Changing the Military

By Kevin Fogarty  |  Posted 2006-05-29 Print this article Print

?"> Changing the Military?

Thats not to say everyone is as enthusiastic about having Lockheed Martin or any other contractor take over responsibility for a large part of the supply and maintenance of systems on which the lives of American servicemen and servicewomen depend.

While slightly less than half of all DOD sustainment operations involve some form of contractor/military integration, formal PBL arrangements are still made on a product-by-product basis.
There has been no widespread acceptance of contractors as equal partners in the sustainment of war-fighting systems, according to Jim Beggs, PBL analyst at Booz Allen Hamilton, in McLean, Va.

The GAO also has been skeptical about the cost efficiency of military/contractor shared sustainment contracts since at least 1997, when it issued a report saying cost savings could not be proved.

The agencys most recent shot at the arrangements, which revolve around PBL metrics, was a September 2005 report unambiguously titled "DoD Needs to Demonstrate That Performance-Based Logistics Contracts Are Achieving Expected Benefits."

"Theres no substantiation that any change in the DOD, in anything theyve done or for however long, has resulted in an efficiency gain," Beggs said.

Its hard to make an apples-to-apples comparison among programs because each sustainment contract is so different, according to Dave Pauling, assistant deputy secretary of defense for maintenance and depot policy at the DOD, in Washington.

Measures of effectiveness also range widely, and cost may not be the most meaningful. According to a report from supply chain specialist Lexington Institute, PBL-based arrangements increased availability of air-based, close-in weapons systems in Iraq from 80 to 89 percent; increased the availability of F-14 targeting systems from 73 to 90 percent; and increased engine uptime for the F-404 to 90 percent while cutting maintenance time by more than half.

Similar arrangements cut depot-based maintenance time—which requires a helicopter to be taken not only out of service but also often out of the country in which its operating—from 261 days to 76 days and reduced the wait for F-18 supplies from 47 days to seven days, according to a 2005 presentation from the office of the assistant undersecretary of defense for logistics.

There is little specific research within the DOD to support the idea, but sharing common systems such as pump mechanisms or wiring among several classes of Navy ships could save 30 to 40 percent on parts and maintenance. But it isnt done because designers start from scratch rather than using an inventory of parts that have already been designed and building on top of them, Grosson said.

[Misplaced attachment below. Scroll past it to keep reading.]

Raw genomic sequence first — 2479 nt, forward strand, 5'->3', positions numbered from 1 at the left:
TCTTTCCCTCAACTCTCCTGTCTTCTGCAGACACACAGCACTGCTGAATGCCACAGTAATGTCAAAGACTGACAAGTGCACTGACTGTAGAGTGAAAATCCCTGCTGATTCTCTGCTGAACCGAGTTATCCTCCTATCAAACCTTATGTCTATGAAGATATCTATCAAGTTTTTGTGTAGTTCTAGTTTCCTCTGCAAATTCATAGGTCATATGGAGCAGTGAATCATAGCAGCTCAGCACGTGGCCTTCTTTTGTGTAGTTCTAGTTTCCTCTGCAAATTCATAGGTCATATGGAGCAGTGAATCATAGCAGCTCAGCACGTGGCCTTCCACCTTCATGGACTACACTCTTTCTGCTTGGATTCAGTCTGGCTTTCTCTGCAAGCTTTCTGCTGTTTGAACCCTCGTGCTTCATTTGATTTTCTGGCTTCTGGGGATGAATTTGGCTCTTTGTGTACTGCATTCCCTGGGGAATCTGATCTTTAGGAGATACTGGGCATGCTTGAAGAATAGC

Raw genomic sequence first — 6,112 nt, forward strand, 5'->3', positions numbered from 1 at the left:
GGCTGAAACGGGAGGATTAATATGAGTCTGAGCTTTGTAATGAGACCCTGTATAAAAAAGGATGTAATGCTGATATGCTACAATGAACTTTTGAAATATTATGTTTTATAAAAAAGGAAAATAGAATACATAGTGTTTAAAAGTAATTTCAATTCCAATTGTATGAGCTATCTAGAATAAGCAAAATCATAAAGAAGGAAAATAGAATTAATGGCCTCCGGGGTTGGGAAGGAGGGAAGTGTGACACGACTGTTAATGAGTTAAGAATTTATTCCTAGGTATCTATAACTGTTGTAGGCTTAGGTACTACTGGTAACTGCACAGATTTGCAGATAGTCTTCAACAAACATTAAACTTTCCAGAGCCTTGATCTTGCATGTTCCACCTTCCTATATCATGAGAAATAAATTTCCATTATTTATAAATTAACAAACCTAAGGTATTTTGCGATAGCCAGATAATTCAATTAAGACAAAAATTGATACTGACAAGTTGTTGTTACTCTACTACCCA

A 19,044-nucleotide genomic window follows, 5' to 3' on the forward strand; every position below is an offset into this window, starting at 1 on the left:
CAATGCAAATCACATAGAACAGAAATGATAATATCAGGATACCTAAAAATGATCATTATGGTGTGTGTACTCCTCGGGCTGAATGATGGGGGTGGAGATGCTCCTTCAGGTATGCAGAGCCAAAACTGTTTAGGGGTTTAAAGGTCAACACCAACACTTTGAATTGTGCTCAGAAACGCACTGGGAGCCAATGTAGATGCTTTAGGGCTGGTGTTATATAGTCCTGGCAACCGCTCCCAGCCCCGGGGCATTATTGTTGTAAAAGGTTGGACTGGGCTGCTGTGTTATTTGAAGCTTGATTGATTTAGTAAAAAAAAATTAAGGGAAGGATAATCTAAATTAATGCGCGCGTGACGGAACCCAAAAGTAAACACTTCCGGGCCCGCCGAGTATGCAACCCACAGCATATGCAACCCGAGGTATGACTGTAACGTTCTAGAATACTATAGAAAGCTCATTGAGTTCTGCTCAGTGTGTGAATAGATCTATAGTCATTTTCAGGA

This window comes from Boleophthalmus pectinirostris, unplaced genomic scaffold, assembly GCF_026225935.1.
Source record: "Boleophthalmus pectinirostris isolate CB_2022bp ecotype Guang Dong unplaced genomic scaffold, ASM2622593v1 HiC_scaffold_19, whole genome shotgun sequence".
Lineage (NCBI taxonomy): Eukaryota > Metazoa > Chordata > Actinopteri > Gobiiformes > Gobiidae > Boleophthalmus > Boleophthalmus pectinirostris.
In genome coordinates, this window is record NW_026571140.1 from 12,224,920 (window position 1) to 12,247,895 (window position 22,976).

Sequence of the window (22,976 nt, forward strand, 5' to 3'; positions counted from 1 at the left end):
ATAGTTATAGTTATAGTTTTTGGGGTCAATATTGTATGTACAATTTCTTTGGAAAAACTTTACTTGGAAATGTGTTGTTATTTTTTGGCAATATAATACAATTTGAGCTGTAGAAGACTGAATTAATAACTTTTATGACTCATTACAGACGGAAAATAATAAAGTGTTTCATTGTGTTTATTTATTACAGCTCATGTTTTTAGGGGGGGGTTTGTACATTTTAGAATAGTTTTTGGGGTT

That kind of "innovation" is a prime example of how shared sustainment contracts can benefit the military, he said.

"The money well save in IT implementation is incredible. The money well save in other implementations is considerable as well," Grosson said. "If the DOD is spending $100 billion a year on sustainment, and we can take out 10 percent, think about what you can do with that in a war-fighting infrastructure."

Performance-Based Logistics

Since 2000, the Department of Defense has been trying to add PBL arrangements to its supply contracts, with limited success. The goal is to save money and increase the uptime of weapons systems by getting the systems vendors to make cost and delivery of support more efficient.

Incentives to Integrate Supply Chains

Traditional contracts

  • Government manages design changes and continual upgrades and engineering support

  • Government pays logistics support providers to make changes to static supply plans

  • Support providers goals are limited to delivery of X number of parts by X date, not by the quality of the parts or the need for them at the time and place of delivery

  • Support providers responsibility stops when parts are delivered

  • Support provider has no incentive to make chain of supply and service more efficient

PBL Agreements

  • Support provider manages design changes and engineering upgrades

  • Support provider gets additional revenue to increase system uptime or reduce costs

  • Support providers payments depend on meeting performance requirements for the system, not delivery requirements for the parts

  • Support provider becomes responsible for the ultimate performance of the system; the more efficient the supply chain, the more money the support provider makes

DOD: PBL provides a more flexible model for weapon-system support and maintenance that may save money and deliver greater uptime by outsourcing support to product manufacturers, whose contracts include strong incentives toward speed and adaptability.

Lockheed Martin Aeronautics position: Love it, love it, love it.

PBL gives producers of complex systems the opportunity to build revenue by moving more heavily into support and maintenance contracts that last the life of a product. PBL also builds in incentives for the vendor to make its products more reliable (and therefore cheaper to support) and its service more effective (and cheaper to deploy).

Check out eWEEK.coms for the latest news and analysis of enterprise supply chains.


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